and threw it in the wastebasket and later when recalling the incident
said "I told Aldridge that he was a fool if he thought I was going
to lose the opportunity of gaining control of the court over which I
When Hamlin's hand-picked
commissioner was sworn in, the proposition of selling bonds for
courthouse construction resulted in a tie vote, which Hamlin broke by
casting his own vote in favor of selling the bonds and proceeding with
the construction of the courthouse in Farwell.
Hamlin had previously gotten
plans and specifications for the building drawn up. Immediately after
casting the deciding vote, he boarded a train for Chicago, where with
the help of his old family friends, the Farwells, he sold the bonds at a
small premium and turned over the money to the County Treasurer.
It was about 1916 and Hamlin
realized that he could still lose his dream courthouse in Farwell, since
the coming November election would see a new Commissioner elected for
the Bovina precinct and the new fellow would most likely be opposed to
the building in Farwell. So he hurriedly pushed through a contract with
an Amarillo company to build the courthouse and he immediately purchased
thousands of dollars of building materials which were unloaded at the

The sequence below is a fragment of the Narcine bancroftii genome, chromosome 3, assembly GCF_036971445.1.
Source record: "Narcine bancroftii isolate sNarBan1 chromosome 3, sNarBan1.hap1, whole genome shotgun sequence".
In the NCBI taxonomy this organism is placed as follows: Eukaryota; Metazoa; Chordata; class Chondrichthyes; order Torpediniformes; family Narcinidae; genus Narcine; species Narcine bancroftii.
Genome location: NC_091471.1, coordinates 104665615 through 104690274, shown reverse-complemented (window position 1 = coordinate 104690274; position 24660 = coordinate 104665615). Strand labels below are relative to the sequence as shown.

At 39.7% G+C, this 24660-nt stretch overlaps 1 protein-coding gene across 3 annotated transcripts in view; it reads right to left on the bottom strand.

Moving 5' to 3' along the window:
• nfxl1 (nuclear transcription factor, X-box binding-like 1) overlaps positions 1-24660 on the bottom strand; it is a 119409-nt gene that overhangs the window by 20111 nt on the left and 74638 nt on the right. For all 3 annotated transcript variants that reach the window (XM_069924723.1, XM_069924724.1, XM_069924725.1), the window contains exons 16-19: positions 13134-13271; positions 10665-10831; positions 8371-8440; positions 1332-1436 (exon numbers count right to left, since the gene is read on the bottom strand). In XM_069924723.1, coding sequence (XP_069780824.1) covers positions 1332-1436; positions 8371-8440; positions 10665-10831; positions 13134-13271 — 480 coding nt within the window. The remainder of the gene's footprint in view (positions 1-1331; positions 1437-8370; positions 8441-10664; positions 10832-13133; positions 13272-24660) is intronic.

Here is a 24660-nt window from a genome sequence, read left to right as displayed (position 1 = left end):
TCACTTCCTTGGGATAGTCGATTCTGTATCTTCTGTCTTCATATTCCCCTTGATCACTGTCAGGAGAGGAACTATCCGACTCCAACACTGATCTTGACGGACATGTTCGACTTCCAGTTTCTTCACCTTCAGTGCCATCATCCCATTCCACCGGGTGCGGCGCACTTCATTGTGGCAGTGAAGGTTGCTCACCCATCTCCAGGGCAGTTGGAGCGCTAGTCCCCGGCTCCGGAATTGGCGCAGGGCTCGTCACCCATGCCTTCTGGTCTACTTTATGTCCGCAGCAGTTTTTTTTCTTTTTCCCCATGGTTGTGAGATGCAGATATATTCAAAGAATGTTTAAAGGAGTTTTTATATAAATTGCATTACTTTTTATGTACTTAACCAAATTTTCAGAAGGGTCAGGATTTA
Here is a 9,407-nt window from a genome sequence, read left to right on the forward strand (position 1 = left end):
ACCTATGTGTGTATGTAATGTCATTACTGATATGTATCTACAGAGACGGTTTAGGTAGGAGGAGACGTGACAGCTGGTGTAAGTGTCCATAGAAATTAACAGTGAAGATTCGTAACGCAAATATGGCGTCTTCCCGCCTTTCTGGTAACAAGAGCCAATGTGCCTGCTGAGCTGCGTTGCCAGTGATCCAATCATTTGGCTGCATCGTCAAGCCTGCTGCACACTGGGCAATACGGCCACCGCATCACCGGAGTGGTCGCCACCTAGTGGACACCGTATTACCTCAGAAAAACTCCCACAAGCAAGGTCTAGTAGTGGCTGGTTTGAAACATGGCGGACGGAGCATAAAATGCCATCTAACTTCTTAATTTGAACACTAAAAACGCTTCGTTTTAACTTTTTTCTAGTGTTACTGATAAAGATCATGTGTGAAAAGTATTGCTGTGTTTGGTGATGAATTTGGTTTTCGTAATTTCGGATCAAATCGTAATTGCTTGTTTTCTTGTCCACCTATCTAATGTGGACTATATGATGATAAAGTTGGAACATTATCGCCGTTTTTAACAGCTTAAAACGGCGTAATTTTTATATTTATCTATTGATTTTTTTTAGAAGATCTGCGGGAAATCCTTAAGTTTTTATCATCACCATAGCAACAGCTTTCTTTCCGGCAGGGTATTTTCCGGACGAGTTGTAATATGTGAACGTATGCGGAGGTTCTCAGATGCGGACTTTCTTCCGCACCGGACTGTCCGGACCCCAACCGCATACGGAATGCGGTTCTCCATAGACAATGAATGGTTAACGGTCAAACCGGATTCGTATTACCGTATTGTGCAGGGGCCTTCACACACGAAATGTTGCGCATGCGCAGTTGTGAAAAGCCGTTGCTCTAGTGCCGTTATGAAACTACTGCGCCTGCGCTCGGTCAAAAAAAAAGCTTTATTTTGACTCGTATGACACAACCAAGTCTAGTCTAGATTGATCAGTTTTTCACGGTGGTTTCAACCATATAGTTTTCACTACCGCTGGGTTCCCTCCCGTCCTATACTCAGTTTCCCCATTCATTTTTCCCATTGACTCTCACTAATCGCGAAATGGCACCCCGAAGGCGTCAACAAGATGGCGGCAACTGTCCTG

Farwell site. He then had the treasurer turn over the entire courthouse
fund to the construction company, assuring that there would be no more
debate over this matter.
In 1946, two eminent historians
persuaded Jude Hamlin to dictate his reminiscences which they later
compiled and edited into Hamlin's biography "The Flamboyant
Judge," available at the Friona Public Library. At the time, Hamlin
requested that no book about him be published for 25 years and the
authors complied with his wishes, publishing the book in 1973.
The moral of the story is
this....politicians have always done things just they way they wanted
and it's no different now in 1995 than it was in 1907 or 1914.
The location of the courthouse in
Farwell and the provincial attitude of the court has caused friction to
exist between the rest of the towns in Parmer County for over 80 years.
Isn't that long enough?